Products are considered for inclusion within the program on the basis that the community will benefit from their regulation. The individual product energy efficiency target is either the equivalent of world-best regulatory target or a more stringent level developed specifically for Australia. This market intervention has proved to be an extremely cost effective mechanism for reducing energy demand and greenhouse gases produced by consumer appliances, commercial and industrial equipment.

It is currently estimated that the E3 Program will yield a cumulative economic benefit to Australia of AUD$22.4 billion [Source: Prevention is Cheaper than Cure – Avoiding Carbon Emissions through Energy Efficiency: Projected Impacts of the Equipment Energy Efficiency Program to 2010, p.5 (Report 2009/01)] by 2024, plus new benefits of NZD$5.11 billion [Source: New Zealand Energy Efficiency and Conservation Authority.] to the New Zealand economy by 2036. This reflects not only economic and environmental benefits, but also significant savings for households, businesses and industry throughout Australia and New Zealand. These benefits are the result of a productive working relationship between government agencies and industry.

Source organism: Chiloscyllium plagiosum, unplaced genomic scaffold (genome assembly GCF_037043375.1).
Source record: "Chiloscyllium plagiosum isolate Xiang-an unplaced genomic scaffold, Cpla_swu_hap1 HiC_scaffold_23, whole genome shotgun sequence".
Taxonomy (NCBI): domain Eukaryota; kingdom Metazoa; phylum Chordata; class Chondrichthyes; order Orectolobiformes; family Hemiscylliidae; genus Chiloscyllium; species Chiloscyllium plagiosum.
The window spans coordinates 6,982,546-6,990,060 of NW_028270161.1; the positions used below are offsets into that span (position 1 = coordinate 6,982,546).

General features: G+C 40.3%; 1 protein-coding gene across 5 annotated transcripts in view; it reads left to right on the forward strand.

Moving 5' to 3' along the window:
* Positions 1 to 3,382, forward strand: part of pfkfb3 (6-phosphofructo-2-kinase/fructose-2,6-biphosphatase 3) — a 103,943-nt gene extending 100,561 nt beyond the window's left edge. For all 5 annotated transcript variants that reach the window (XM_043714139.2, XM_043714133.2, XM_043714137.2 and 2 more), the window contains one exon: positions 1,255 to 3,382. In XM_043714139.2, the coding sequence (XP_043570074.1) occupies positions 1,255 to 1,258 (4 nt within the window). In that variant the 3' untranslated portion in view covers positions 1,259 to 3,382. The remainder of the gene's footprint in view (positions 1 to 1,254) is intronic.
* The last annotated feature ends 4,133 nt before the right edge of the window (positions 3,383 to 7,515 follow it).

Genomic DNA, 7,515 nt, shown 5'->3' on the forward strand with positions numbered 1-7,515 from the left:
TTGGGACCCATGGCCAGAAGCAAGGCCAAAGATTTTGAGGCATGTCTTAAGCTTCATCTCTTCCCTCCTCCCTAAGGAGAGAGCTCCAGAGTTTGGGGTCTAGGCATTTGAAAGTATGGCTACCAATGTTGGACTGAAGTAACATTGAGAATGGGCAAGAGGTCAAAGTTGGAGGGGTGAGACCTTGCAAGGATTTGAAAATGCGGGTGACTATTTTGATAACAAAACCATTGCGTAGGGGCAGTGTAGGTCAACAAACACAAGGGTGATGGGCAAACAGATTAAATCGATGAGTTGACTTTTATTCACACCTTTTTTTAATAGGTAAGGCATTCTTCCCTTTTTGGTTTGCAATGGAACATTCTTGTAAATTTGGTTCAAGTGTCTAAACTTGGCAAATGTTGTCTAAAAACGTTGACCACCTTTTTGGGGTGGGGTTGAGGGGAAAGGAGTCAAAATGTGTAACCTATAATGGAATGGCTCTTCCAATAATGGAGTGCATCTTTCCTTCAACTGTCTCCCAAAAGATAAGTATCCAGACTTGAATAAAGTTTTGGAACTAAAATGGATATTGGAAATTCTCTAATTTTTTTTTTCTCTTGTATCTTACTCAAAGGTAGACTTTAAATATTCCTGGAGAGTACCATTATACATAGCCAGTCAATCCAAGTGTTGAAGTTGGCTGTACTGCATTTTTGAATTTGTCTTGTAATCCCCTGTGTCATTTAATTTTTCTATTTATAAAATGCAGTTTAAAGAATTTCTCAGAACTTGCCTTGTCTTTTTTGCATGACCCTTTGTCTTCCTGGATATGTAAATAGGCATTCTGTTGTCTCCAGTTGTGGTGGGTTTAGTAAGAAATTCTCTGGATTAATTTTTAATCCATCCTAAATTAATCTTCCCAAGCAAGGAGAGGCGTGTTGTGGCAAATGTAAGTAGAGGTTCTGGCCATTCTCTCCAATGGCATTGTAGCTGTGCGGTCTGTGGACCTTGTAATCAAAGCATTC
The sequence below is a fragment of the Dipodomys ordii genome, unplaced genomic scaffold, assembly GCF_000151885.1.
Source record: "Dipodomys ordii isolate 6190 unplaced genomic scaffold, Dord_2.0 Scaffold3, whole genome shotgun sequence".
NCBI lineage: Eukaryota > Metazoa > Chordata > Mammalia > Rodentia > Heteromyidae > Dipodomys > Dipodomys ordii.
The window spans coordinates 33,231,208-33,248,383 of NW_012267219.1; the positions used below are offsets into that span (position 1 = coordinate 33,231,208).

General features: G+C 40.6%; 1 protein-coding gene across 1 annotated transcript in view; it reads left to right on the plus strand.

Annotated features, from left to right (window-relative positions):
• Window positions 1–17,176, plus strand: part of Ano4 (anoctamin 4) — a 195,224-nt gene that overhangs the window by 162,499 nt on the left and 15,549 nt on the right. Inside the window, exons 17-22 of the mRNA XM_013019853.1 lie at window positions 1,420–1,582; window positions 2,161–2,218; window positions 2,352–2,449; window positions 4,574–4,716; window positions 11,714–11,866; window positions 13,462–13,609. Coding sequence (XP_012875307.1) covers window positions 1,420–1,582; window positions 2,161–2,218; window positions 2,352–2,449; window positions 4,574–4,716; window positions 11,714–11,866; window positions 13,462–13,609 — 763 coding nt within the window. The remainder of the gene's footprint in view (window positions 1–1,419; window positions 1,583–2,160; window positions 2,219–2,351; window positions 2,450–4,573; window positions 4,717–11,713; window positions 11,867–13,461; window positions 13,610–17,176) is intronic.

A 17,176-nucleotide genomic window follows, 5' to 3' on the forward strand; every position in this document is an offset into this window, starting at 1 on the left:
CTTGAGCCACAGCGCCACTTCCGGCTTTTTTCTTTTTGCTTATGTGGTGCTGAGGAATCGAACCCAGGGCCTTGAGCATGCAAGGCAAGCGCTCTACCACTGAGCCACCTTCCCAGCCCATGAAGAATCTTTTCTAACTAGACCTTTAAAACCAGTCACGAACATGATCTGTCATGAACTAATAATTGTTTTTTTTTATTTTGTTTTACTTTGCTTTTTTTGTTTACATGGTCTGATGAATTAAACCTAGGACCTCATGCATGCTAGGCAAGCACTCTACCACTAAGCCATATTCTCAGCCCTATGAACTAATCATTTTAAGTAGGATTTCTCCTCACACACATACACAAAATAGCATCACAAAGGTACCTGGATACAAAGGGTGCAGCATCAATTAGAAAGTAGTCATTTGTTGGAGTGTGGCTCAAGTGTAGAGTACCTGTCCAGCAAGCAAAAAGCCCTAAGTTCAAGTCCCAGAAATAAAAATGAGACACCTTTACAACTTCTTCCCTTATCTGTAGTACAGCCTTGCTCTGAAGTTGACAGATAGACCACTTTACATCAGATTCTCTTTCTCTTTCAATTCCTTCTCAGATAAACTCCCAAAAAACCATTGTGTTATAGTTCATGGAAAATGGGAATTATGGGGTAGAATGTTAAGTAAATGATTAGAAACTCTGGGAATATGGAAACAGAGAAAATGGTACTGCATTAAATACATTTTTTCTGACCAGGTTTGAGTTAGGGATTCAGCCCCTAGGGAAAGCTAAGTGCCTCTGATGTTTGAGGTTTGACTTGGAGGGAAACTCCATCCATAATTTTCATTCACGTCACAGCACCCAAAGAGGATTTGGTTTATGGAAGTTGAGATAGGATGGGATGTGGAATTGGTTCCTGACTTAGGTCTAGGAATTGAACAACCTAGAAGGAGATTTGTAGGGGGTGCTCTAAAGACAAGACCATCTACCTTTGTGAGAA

1. Source: Prevention is Cheaper than Cure – Avoiding Carbon Emissions through Energy Efficiency: Projected Impacts of the Equipment Energy Efficiency Program to 2010, p.5 (Report 2009/01)
  2. Source: New Zealand Energy Efficiency and Conservation Authority.

Which department looks after energy efficiency in Australia?

On 18 September 2013, the Department of Resources, Energy and Tourism was abolished. Its energy efficiency functions were transferred to the Department of Industry.